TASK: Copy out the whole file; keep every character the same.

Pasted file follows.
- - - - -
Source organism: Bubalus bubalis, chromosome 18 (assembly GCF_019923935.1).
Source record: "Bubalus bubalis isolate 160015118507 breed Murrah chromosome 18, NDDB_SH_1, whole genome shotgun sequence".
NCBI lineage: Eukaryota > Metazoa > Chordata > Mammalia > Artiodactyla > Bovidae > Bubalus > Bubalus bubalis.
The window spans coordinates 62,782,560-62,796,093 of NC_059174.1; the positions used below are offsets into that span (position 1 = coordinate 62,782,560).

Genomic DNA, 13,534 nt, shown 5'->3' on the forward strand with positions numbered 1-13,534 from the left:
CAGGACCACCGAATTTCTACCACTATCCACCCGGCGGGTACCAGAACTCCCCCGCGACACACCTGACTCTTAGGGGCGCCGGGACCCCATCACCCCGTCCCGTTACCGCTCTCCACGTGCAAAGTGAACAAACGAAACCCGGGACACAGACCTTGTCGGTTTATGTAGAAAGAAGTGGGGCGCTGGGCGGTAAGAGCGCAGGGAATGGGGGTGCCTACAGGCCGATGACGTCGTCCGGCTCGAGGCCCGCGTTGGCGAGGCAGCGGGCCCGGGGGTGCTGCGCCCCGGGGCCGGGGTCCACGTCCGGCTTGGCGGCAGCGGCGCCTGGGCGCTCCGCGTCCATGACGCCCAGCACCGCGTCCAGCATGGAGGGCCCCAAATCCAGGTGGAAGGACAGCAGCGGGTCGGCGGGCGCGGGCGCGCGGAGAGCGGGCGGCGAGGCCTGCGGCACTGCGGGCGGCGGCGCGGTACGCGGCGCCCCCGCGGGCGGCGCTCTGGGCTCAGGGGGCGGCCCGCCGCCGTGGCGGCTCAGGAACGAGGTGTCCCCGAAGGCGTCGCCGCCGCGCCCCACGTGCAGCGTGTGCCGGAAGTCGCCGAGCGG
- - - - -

Source organism: Bubalus bubalis, chromosome 18 (assembly GCF_019923935.1).
Source record: "Bubalus bubalis isolate 160015118507 breed Murrah chromosome 18, NDDB_SH_1, whole genome shotgun sequence".
NCBI lineage: Eukaryota > Metazoa > Chordata > Mammalia > Artiodactyla > Bovidae > Bubalus > Bubalus bubalis.
The window spans coordinates 62,782,560-62,796,093 of NC_059174.1; the positions used below are offsets into that span (position 1 = coordinate 62,782,560).

Genomic DNA, 13,534 nt, shown 5'->3' on the forward strand with positions numbered 1-13,534 from the left:
CAGGACCACCGAATTTCTACCACTATCCACCCGGCGGGTACCAGAACTCCCCCGCGACACACCTGACTCTTAGGGGCGCCGGGACCCCATCACCCCGTCCCGTTACCGCTCTCCACGTGCAAAGTGAACAAACGAAACCCGGGACACAGACCTTGTCGGTTTATGTAGAAAGAAGTGGGGCGCTGGGCGGTAAGAGCGCAGGGAATGGGGGTGCCTACAGGCCGATGACGTCGTCCGGCTCGAGGCCCGCGTTGGCGAGGCAGCGGGCCCGGGGGTGCTGCGCCCCGGGGCCGGGGTCCACGTCCGGCTTGGCGGCAGCGGCGCCTGGGCGCTCCGCGTCCATGACGCCCAGCACCGCGTCCAGCATGGAGGGCCCCAAATCCAGGTGGAAGGACAGCAGCGGGTCGGCGGGCGCGGGCGCGCGGAGAGCGGGCGGCGAGGCCTGCGGCACTGCGGGCGGCGGCGCGGTACGCGGCGCCCCCGCGGGCGGCGCTCTGGGCTCAGGGGGCGGCCCGCCGCCGTGGCGGCTCAGGAACGAGGTGTCCCCGAAGGCGTCGCCGCCGCGCCCCACGTGCAGCGTGTGCCGGAAGTCGCCGAGCGG